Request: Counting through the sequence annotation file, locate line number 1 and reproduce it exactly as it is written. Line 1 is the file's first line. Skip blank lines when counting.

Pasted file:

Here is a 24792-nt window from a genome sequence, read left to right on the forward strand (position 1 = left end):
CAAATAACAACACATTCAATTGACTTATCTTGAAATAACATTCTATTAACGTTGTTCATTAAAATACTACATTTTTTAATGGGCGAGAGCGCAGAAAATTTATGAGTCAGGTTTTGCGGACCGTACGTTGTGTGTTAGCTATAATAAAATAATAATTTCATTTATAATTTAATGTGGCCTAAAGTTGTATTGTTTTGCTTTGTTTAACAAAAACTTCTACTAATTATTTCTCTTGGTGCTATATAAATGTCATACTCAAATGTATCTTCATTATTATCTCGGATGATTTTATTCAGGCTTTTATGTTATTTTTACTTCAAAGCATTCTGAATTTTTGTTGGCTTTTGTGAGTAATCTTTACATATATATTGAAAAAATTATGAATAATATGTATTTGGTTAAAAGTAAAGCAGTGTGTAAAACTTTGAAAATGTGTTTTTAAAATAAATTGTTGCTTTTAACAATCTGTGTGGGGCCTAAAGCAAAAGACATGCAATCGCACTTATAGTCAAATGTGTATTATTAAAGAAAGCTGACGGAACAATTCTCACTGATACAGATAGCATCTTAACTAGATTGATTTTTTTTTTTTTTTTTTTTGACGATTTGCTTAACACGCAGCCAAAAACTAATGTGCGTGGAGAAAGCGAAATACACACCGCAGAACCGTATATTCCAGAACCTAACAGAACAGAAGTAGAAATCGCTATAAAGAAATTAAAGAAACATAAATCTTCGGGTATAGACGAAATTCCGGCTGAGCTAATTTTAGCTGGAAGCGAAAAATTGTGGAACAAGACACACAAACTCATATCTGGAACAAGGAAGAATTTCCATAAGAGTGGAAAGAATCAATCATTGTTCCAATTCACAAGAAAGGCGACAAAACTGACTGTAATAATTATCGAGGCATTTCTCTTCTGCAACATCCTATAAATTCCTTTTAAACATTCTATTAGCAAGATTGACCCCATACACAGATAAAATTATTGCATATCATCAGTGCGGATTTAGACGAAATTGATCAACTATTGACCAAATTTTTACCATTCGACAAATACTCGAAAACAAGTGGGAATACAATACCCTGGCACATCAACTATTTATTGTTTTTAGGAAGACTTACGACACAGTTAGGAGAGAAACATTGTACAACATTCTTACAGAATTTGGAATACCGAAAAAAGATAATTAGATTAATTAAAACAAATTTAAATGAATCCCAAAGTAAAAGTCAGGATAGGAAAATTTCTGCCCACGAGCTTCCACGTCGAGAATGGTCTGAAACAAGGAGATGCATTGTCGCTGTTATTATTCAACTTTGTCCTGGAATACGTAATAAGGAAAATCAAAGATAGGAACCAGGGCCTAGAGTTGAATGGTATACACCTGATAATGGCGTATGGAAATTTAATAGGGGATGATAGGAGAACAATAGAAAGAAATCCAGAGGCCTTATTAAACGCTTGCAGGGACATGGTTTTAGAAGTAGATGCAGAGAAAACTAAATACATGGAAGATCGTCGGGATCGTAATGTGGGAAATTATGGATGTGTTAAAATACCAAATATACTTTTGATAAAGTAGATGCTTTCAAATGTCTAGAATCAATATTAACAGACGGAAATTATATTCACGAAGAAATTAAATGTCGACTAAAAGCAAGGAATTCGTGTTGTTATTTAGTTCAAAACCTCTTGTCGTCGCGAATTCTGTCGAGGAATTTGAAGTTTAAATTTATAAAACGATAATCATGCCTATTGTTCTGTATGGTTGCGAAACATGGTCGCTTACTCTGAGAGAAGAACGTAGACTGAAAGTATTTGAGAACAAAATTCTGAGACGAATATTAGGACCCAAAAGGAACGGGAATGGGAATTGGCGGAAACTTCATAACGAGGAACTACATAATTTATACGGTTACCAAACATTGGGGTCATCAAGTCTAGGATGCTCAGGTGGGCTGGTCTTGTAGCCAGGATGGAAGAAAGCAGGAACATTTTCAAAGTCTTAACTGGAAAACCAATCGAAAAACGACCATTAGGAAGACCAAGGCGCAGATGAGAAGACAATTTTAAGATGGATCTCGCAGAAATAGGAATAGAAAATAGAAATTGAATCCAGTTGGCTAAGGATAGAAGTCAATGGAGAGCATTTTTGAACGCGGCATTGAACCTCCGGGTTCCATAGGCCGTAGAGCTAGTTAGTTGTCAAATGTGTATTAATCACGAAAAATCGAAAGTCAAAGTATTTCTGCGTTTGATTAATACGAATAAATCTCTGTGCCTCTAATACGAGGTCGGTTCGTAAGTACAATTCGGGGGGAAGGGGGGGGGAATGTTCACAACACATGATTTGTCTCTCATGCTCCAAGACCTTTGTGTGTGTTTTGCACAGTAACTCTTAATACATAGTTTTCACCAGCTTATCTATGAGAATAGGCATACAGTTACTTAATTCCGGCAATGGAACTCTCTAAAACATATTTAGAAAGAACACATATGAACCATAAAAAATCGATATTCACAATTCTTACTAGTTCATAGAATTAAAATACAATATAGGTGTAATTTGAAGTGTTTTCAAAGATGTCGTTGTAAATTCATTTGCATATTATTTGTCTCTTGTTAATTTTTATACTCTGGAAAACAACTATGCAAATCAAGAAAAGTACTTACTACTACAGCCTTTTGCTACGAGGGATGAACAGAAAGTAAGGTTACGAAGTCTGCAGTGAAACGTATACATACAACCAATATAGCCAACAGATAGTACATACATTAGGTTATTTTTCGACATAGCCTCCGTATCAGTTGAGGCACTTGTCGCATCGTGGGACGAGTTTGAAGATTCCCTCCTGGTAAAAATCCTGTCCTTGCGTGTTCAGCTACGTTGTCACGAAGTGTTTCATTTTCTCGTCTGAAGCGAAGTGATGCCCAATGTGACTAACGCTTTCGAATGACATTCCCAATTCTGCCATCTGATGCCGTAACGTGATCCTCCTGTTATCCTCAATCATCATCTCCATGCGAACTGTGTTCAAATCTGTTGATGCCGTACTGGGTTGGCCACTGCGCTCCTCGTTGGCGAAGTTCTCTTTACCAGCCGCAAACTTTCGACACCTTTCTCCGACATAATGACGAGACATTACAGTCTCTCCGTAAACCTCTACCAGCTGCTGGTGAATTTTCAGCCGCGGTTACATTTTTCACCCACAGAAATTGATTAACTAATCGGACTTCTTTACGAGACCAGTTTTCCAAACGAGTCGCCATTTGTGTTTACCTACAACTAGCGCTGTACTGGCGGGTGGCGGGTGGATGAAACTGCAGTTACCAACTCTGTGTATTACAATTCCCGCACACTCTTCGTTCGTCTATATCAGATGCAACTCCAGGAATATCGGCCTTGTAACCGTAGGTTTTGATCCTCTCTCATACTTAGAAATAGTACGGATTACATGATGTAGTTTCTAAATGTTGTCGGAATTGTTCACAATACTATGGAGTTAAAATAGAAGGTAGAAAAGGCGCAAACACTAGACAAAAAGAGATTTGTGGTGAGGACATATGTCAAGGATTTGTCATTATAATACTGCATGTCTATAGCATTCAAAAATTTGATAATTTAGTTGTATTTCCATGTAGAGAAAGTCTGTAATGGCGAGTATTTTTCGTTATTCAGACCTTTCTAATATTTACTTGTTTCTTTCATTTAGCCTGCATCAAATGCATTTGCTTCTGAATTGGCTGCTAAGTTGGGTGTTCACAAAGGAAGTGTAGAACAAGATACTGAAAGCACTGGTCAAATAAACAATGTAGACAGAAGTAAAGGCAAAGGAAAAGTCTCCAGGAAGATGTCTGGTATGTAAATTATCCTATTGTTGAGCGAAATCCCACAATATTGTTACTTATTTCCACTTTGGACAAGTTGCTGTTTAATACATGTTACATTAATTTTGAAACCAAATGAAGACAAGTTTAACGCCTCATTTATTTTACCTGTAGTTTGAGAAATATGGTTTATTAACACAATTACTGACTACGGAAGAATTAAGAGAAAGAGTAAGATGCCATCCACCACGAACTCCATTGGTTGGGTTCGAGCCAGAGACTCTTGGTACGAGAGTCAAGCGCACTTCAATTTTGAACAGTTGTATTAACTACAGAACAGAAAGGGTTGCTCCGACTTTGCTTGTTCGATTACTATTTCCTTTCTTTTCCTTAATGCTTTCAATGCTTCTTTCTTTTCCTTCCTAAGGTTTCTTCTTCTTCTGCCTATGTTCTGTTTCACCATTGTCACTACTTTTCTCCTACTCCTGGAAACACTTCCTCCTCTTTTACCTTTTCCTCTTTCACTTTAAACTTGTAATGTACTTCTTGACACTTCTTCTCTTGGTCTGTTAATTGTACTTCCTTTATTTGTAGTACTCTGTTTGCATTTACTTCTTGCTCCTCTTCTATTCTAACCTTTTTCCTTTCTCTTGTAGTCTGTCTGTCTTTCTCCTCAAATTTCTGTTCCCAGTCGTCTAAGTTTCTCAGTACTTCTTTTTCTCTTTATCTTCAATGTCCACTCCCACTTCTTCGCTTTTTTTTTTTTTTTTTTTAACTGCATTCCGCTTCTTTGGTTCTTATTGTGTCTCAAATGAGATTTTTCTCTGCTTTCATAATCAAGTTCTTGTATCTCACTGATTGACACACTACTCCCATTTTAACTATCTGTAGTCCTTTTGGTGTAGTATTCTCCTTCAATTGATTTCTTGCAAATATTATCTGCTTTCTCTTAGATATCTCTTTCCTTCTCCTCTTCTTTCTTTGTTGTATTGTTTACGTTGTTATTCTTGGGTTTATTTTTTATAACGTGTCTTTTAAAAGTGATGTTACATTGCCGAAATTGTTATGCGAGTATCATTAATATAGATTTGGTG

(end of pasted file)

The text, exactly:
Here is a 24792-nt window from a genome sequence, read left to right on the forward strand (position 1 = left end):